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typedef struct hash_table_data
{
  int key;
  int data;
  struct hash_table_data* next;
  struct hash_table_data* prev;
}hash_table_data;

typedef struct hash_table
{
  int num_entries;
  struct hash_table **entries;
}hash_table;

VERSUS

struct hash_table_data_
{
  int key,data;
  struct hash_table_data_ *next,*prev;
};
typedef struct hash_table_data_ hash_table_data;

struct hash_table_
{
  int num_entries;
  struct hash_table_data_ **entries;
};
typedef struct hash_table_ hash_table;
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Is this homework? –  Suroot Jul 25 '11 at 21:48
    
Isn't the first just a lot better style? –  nick_name Jul 25 '11 at 21:50
    
In my opinion (and it's up for debate) the latter example is better style; because, it doesn't commingle the struct definition with the typedef. However, there are lots of people who feel just as strongly otherwise. It is best to throw away such opinions when modifying or extending other's code. Do what they do. When writing your own new code from scratch, that's really the only time is is appropriate to exercise your opinion on such a topic. –  Edwin Buck Jul 25 '11 at 22:00
    
I wonder why certain rather rare topics seem to show up in bunches on SO periodically? I can't remember the last time I've read a question having to do with obscure details of struct tag names, and here we have two in the last 24 hours (stackoverflow.com/questions/6812065/c-style-struct-declaration). –  Michael Burr Jul 25 '11 at 22:15
    
I imagine it's a university which has good word of mouth that SO can help / solve questions related to a curriculum. That coupled with class getting out and a professor not being clear on a point. A wild guess to be sure, but it would explain a tight correlation of similar problems. –  Edwin Buck Jul 26 '11 at 19:28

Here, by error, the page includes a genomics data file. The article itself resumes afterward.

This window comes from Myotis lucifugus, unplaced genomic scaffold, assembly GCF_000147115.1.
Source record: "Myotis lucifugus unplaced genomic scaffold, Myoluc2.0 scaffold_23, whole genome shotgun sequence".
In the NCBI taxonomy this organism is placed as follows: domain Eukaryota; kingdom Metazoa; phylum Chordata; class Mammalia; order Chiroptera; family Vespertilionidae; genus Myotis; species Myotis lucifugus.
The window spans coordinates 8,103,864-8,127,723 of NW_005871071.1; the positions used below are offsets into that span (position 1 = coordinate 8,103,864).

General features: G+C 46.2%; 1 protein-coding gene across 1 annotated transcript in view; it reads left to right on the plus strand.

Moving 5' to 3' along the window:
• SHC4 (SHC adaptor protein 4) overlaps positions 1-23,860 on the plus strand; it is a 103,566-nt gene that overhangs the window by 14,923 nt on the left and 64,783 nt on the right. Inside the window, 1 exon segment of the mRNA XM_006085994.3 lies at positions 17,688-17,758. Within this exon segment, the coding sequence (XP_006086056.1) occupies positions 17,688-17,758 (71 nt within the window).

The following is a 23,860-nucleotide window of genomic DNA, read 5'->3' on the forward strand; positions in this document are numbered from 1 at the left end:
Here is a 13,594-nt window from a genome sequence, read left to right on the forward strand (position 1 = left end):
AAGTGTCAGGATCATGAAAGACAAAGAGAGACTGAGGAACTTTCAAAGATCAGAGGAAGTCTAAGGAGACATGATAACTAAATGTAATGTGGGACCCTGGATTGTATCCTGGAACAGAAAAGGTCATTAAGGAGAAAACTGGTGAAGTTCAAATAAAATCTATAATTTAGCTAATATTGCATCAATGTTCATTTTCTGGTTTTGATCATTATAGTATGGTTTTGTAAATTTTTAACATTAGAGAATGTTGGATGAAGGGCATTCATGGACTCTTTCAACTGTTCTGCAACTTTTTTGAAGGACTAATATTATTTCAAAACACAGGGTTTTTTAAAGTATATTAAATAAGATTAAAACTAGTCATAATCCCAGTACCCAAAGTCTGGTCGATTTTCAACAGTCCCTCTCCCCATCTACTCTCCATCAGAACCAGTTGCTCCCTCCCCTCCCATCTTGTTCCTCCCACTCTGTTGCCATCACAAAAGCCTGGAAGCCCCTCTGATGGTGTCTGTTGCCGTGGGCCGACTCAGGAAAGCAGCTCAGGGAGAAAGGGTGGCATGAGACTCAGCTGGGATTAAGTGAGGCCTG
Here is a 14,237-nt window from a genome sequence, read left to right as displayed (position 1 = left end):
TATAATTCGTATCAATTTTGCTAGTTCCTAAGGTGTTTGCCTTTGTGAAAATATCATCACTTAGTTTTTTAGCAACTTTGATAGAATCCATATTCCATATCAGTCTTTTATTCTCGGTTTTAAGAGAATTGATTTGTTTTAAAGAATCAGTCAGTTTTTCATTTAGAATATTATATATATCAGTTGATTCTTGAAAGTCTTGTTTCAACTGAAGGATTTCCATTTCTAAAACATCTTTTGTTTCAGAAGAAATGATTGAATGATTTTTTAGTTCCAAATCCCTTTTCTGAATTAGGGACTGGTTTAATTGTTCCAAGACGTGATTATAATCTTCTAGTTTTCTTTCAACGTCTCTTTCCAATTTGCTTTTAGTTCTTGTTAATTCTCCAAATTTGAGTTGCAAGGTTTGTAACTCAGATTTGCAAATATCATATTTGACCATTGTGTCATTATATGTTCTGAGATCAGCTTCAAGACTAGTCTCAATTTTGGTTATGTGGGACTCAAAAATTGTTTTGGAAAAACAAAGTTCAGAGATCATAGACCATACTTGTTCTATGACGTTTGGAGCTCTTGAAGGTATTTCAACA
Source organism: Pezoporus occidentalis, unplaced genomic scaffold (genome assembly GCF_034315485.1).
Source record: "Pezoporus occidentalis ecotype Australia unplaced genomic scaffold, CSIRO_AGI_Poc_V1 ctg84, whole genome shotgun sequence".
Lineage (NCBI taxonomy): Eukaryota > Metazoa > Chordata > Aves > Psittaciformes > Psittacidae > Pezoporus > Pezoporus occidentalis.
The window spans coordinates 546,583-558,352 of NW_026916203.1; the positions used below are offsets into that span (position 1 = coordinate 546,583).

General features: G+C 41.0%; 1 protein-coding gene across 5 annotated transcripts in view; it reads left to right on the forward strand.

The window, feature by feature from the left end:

5 Answers 5

up vote 2 down vote accepted

In the second example, you have an extra names in action: struct hash_table_data_ and struct hash_table_

In the first example, you effectively hide the name struct hash_table_data with a typedef which renames struct hash_table_data to the shorter hash_table_data.

Think of it like so:

typedef (something that happens to be struct X) (to) X

vs

define a struct X
typedef struct X (to) X

Now in the latter example, you actually don't do exactly what the former example does. In the latter example, you do

define a struct X_
typedef struct X_ (to) X

The key here is that you have an "extra" struct X_ which could be used directly.

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He has both names in both. He'd have to change the first example to typedef struct { ... from typedef struct hash_table_data { ... to not have the name struct hash_table_data available { –  Paulpro Jul 25 '11 at 21:48
    
Do they achieve exactly the same end? If I were to use one versus the other, would there be a difference? –  nick_name Jul 25 '11 at 21:50
    
Ah, so I have some redundancy... I could delete the first typedef struct hash_table_data or the hash_table_data following the closing bracket...? –  nick_name Jul 25 '11 at 21:52
    
In the sense that they both define some name X to expand to "struct X" or "struct X_" which will then refer to the same structure layout, yes. However, one will expand to "struct X", while the other will expand to "struct X_". In the first example, you can't type "struct X" because the "X" will expand out to "struct X" leaving you with "struct struct X", which is nonsense. In the second example, you could either use "X" which will expand out to "struct X_" or you could use "struct X_" directly. It is in the ability to use "struct X_" directly that differentiates the two. –  Edwin Buck Jul 25 '11 at 21:54
    
Note that the actual field expansion will be the same whether it is a "struct X" or a "struct X_" because both structures actually list the same fields in the same order. So really it is only a difference in the name, not the actual layout of the fields in memory. –  Edwin Buck Jul 25 '11 at 21:55

Effectively none whatsoever. (Removed link since some people can't read in context.)

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The only difference is that in the first example the structure's tag names are the same as the typedef name, and in the second example they're slightly different (they have a trailing underscore).

There's no need for the typedef name to be different (or the same), since struct tag names are in a different namespace. See C style struct declaration for some additional detail.

As a matter of style, I prefer my member declarations to be one to a line (as in the first example), but that's strictly a style preference; there's no consequence to the structure.

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They're just two different ways to end up with the same result.

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The first one is shorter. Other than that they are the same.

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